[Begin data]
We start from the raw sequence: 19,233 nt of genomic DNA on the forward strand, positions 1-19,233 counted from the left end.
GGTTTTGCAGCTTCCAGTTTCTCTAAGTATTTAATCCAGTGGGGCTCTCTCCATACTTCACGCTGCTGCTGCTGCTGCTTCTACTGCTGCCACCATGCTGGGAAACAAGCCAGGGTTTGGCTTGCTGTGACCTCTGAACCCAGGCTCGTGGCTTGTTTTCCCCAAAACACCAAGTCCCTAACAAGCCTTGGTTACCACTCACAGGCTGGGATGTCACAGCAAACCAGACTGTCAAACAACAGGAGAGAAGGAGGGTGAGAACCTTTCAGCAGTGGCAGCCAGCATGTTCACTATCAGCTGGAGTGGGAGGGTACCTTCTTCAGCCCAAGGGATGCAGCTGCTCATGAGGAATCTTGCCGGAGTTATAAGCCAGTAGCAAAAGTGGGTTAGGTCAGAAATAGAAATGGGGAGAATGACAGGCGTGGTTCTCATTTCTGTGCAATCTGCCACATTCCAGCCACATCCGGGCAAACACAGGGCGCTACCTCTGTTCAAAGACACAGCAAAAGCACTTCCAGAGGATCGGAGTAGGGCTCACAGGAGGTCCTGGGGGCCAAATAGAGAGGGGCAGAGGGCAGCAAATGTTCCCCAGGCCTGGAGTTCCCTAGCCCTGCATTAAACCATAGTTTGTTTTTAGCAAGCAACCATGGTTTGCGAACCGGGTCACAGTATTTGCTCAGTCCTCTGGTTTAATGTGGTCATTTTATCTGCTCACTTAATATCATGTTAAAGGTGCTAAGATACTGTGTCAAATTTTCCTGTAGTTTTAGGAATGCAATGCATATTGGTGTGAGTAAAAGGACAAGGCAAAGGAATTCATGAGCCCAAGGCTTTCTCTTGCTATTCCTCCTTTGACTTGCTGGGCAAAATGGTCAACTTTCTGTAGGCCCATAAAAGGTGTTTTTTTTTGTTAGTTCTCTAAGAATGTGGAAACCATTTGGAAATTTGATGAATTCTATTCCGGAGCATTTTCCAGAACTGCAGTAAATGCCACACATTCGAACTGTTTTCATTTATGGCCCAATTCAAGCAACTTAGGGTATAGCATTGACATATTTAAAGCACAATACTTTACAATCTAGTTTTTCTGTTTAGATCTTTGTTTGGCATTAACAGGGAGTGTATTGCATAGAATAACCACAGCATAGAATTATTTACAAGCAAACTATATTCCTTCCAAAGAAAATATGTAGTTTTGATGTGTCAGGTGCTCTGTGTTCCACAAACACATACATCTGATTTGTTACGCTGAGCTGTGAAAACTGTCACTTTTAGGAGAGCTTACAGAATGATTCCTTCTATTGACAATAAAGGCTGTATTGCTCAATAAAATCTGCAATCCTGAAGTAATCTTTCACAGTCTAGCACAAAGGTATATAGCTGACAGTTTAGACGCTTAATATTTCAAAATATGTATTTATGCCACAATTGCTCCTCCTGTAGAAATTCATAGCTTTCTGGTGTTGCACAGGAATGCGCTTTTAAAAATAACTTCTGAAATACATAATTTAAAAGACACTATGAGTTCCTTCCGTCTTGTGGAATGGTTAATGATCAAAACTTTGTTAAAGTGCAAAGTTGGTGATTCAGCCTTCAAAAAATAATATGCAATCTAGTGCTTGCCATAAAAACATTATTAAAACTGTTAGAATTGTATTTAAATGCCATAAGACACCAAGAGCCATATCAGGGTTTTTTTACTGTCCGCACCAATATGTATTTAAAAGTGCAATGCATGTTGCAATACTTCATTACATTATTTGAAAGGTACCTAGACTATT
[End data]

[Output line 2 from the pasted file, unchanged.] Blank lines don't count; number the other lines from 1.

GGTTTTGCAGCTTCCAGTTTCTCTAAGTATTTAATCCAGTGGGGCTCTCTCCATACTTCACGCTGCTGCTGCTGCTGCTTCTACTGCTGCCACCATGCTGGGAAACAAGCCAGGGTTTGGCTTGCTGTGACCTCTGAACCCAGGCTCGTGGCTTGTTTTCCCCAAAACACCAAGTCCCTAACAAGCCTTGGTTACCACTCACAGGCTGGGATGTCACAGCAAACCAGACTGTCAAACAACAGGAGAGAAGGAGGGTGAGAACCTTTCAGCAGTGGCAGCCAGCATGTTCACTATCAGCTGGAGTGGGAGGGTACCTTCTTCAGCCCAAGGGATGCAGCTGCTCATGAGGAATCTTGCCGGAGTTATAAGCCAGTAGCAAAAGTGGGTTAGGTCAGAAATAGAAATGGGGAGAATGACAGGCGTGGTTCTCATTTCTGTGCAATCTGCCACATTCCAGCCACATCCGGGCAAACACAGGGCGCTACCTCTGTTCAAAGACACAGCAAAAGCACTTCCAGAGGATCGGAGTAGGGCTCACAGGAGGTCCTGGGGGCCAAATAGAGAGGGGCAGAGGGCAGCAAATGTTCCCCAGGCCTGGAGTTCCCTAGCCCTGCATTAAACCATAGTTTGTTTTTAGCAAGCAACCATGGTTTGCGAACCGGGTCACAGTATTTGCTCAGTCCTCTGGTTTAATGTGGTCATTTTATCTGCTCACTTAATATCATGTTAAAGGTGCTAAGATACTGTGTCAAATTTTCCTGTAGTTTTAGGAATGCAATGCATATTGGTGTGAGTAAAAGGACAAGGCAAAGGAATTCATGAGCCCAAGGCTTTCTCTTGCTATTCCTCCTTTGACTTGCTGGGCAAAATGGTCAACTTTCTGTAGGCCCATAAAAGGTGTTTTTTTTTGTTAGTTCTCTAAGAATGTGGAAACCATTTGGAAATTTGATGAATTCTATTCCGGAGCATTTTCCAGAACTGCAGTAAATGCCACACATTCGAACTGTTTTCATTTATGGCCCAATTCAAGCAACTTAGGGTATAGCATTGACATATTTAAAGCACAATACTTTACAATCTAGTTTTTCTGTTTAGATCTTTGTTTGGCATTAACAGGGAGTGTATTGCATAGAATAACCACAGCATAGAATTATTTACAAGCAAACTATATTCCTTCCAAAGAAAATATGTAGTTTTGATGTGTCAGGTGCTCTGTGTTCCACAAACACATACATCTGATTTGTTACGCTGAGCTGTGAAAACTGTCACTTTTAGGAGAGCTTACAGAATGATTCCTTCTATTGACAATAAAGGCTGTATTGCTCAATAAAATCTGCAATCCTGAAGTAATCTTTCACAGTCTAGCACAAAGGTATATAGCTGACAGTTTAGACGCTTAATATTTCAAAATATGTATTTATGCCACAATTGCTCCTCCTGTAGAAATTCATAGCTTTCTGGTGTTGCACAGGAATGCGCTTTTAAAAATAACTTCTGAAATACATAATTTAAAAGACACTATGAGTTCCTTCCGTCTTGTGGAATGGTTAATGATCAAAACTTTGTTAAAGTGCAAAGTTGGTGATTCAGCCTTCAAAAAATAATATGCAATCTAGTGCTTGCCATAAAAACATTATTAAAACTGTTAGAATTGTATTTAAATGCCATAAGACACCAAGAGCCATATCAGGGTTTTTTTACTGTCCGCACCAATATGTATTTAAAAGTGCAATGCATGTTGCAATACTTCATTACATTATTTGAAAGGTACCTAGACTATT